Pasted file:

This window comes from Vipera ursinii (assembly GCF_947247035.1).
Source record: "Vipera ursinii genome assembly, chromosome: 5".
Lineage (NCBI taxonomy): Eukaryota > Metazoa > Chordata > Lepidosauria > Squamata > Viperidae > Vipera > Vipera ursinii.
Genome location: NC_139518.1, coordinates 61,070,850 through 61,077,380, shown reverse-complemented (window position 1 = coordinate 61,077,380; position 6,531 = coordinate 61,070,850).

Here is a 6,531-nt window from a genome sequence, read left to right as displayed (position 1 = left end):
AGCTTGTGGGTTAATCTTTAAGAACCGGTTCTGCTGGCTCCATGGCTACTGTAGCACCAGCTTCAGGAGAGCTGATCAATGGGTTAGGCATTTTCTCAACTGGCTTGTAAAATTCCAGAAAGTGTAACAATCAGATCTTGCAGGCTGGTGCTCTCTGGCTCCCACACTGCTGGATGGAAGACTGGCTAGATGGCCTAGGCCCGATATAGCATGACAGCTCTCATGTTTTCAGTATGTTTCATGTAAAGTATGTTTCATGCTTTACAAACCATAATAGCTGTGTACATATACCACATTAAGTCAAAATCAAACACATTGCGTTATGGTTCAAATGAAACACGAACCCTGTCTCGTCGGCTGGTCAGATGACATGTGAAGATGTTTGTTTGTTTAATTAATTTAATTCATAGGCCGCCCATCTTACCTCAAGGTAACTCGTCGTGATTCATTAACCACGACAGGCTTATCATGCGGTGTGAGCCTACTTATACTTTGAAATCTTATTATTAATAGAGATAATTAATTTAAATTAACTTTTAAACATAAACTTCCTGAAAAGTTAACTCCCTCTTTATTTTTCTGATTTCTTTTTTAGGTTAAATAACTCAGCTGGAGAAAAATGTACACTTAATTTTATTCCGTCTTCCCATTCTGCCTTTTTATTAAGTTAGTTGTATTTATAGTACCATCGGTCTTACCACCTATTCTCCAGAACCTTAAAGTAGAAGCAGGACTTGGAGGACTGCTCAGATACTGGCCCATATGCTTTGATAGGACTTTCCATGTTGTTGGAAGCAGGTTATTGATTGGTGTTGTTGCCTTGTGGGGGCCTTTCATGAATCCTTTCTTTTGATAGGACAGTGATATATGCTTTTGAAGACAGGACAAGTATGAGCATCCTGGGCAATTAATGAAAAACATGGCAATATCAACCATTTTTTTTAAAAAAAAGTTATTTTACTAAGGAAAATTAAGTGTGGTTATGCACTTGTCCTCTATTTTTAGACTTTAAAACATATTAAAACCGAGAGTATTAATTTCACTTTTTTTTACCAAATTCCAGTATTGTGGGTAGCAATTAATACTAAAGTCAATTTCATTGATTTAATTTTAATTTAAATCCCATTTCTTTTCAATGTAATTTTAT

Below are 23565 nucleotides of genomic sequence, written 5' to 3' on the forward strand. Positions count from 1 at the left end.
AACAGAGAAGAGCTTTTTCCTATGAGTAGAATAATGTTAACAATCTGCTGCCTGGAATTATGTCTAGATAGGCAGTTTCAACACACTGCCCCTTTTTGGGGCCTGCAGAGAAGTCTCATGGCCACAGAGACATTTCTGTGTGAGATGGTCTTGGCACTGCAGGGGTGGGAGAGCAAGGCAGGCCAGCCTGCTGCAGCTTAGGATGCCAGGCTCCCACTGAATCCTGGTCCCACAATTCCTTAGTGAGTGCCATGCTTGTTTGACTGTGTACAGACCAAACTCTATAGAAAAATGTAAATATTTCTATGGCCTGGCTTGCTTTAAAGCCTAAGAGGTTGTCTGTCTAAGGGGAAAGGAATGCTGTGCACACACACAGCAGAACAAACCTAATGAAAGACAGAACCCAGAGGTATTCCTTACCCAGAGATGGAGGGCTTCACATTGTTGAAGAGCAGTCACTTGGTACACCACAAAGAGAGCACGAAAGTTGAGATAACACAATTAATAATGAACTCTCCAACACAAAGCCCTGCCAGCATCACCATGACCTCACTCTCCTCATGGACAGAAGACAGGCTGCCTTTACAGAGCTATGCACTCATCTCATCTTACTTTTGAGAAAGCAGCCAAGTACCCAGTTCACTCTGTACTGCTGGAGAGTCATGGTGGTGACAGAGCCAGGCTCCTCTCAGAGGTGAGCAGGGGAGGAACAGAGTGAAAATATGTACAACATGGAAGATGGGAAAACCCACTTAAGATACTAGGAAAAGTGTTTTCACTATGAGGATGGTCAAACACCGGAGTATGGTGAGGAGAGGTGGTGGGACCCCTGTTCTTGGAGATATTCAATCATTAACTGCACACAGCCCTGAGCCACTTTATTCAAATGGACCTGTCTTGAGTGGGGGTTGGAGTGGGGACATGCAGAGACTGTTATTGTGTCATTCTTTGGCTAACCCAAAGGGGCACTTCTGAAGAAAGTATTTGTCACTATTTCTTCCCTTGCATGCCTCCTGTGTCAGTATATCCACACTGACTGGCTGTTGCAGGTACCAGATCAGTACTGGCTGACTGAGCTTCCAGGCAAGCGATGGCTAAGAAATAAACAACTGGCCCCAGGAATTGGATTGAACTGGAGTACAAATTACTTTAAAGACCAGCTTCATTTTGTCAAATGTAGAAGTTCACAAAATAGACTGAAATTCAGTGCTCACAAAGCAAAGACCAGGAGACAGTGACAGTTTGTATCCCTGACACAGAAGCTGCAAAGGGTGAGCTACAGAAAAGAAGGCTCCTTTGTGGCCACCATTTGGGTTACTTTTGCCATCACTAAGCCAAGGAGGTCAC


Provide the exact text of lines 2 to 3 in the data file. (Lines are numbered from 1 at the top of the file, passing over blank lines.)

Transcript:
Source record: "Vipera ursinii genome assembly, chromosome: 5".
Lineage (NCBI taxonomy): Eukaryota > Metazoa > Chordata > Lepidosauria > Squamata > Viperidae > Vipera > Vipera ursinii.